Snellville,Ga.
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  • KiterToddKiterTodd Posts: 660
    edited August 2014
    I'd try a little sugar...it doesn't make the meat sweet.  At least I don't think so.  I have tasted some rubs that have definite sugar flavor, but once I'm done smoking a brisket or butt, the bark just tastes like smokey charcoal goodness...with a little pork thrown in.  ;)
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  • plumbfir01plumbfir01 Posts: 660
    are you foiling it at any point? that will compromise it as well.. bad byrons SALT rub (really salty but good on butts and mixes in really well) gives a good bark and i turbo my butts usually. Start at 280 and finish around 325 and it does them well with lots of bark and smoke flavor
    Beaufort, SC
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  • badinfluencebadinfluence Posts: 1,132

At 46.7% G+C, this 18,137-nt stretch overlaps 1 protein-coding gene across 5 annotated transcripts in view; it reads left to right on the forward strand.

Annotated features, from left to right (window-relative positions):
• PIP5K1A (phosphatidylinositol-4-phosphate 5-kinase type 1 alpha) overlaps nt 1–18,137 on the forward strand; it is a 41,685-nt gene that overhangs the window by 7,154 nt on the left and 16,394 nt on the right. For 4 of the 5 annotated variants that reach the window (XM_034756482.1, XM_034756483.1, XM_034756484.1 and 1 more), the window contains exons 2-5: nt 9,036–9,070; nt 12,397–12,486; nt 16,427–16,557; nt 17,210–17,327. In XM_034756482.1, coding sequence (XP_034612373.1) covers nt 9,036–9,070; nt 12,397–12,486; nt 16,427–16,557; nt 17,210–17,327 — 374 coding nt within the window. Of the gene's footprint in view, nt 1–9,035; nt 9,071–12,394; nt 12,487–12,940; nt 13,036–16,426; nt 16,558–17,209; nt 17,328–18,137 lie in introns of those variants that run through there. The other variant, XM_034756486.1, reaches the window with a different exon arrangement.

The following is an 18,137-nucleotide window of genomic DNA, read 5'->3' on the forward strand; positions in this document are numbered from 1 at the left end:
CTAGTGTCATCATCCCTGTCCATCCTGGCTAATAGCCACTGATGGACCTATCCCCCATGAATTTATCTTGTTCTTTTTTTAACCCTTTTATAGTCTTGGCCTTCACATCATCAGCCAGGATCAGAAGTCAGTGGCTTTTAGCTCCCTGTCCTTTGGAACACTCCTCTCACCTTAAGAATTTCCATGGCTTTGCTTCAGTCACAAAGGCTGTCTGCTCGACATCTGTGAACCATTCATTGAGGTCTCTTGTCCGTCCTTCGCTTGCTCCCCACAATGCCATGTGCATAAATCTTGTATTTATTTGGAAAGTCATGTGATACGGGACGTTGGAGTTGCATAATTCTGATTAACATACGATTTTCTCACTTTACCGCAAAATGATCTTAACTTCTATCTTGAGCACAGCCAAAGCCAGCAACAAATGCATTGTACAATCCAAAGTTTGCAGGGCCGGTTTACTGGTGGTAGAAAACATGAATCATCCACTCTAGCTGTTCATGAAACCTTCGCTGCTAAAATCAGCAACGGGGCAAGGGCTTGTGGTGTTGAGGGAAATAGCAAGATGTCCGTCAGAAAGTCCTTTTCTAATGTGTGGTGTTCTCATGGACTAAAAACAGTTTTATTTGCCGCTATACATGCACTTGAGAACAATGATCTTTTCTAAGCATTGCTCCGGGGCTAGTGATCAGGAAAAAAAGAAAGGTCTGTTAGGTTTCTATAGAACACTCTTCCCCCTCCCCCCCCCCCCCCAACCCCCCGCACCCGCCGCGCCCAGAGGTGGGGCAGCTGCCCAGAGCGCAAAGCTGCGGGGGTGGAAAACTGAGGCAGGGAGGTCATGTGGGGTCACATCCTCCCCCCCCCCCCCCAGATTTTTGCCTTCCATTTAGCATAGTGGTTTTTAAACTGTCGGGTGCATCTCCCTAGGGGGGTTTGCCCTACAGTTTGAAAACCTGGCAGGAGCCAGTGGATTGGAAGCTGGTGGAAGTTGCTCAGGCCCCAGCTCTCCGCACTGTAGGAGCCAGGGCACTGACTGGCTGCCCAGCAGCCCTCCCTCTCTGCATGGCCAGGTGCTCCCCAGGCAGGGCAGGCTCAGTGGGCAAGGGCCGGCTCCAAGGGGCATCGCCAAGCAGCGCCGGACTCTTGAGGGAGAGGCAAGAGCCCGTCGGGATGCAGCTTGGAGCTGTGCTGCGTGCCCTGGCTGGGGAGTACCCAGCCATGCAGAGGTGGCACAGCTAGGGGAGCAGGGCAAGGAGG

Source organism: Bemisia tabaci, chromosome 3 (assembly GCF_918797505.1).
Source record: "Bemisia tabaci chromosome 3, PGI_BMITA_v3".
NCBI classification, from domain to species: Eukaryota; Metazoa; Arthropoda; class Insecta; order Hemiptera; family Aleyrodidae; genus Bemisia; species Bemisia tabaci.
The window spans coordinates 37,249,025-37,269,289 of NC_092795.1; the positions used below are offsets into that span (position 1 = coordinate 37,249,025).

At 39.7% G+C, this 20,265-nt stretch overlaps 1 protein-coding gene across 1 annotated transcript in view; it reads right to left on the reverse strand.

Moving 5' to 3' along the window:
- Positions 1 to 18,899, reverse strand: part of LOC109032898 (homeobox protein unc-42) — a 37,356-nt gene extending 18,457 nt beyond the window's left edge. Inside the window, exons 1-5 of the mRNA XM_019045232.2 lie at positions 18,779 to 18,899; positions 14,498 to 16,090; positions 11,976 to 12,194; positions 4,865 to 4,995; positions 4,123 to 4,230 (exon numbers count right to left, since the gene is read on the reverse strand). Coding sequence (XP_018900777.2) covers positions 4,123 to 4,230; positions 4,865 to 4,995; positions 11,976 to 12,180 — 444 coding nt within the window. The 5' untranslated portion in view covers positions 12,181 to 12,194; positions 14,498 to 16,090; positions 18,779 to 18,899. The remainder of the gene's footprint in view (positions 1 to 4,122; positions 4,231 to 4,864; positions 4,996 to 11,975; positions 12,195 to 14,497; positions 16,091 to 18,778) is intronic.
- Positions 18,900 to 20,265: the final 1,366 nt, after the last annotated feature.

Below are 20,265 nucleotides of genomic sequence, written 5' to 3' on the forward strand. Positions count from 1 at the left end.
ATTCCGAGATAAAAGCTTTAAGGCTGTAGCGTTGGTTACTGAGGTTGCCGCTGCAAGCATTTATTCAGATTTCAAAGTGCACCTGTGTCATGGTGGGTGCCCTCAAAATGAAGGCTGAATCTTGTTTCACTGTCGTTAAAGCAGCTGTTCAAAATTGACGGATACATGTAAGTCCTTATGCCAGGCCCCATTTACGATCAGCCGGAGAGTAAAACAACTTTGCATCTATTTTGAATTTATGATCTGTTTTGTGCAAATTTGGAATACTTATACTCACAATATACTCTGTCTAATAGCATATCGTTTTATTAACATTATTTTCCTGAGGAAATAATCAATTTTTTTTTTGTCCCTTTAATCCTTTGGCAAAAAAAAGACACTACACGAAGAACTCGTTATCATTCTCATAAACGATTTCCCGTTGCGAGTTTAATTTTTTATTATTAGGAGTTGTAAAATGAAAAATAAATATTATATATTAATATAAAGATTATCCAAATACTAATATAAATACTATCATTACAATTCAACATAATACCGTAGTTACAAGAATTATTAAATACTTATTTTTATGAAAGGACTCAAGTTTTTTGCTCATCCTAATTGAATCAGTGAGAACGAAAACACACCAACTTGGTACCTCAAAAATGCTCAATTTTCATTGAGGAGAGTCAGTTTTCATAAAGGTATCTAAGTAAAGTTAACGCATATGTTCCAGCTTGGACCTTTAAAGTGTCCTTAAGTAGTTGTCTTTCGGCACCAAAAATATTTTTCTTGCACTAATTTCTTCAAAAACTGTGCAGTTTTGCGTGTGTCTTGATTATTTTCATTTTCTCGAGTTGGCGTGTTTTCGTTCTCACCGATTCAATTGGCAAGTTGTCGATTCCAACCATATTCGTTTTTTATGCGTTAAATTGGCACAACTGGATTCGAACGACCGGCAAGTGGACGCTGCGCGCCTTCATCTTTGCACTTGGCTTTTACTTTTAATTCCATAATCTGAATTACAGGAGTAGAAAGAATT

Dang all this talk made me hungry guess I'll have some left over brisket from yesterday that had a good bark on it. :D
    20140826_100025.jpg
    3264 x 2448 - 2M
    1 XXL BGE, 1 XL BGE, 3 LG BGE, 3 MED. BGE, 1 SM. BGE, 2 MINI BGE, 1 MINI MAX , 1 Peoria custom cooker Meat Monster.


    Clinton, Iowa
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  • Bark every time, with temp steady, all over the place, turbo or low and slow. Rub typically dizzy dust (sugar) or a rub with turbinado sugar. As some said, no sweet taste really, just dark barky goodness!
    Lovin' my Large Egg since May 2012 (Richmond, VA) ... and makin' cookbooks at http://familycookbookproject.com
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  • You don't need sugar to get good bark.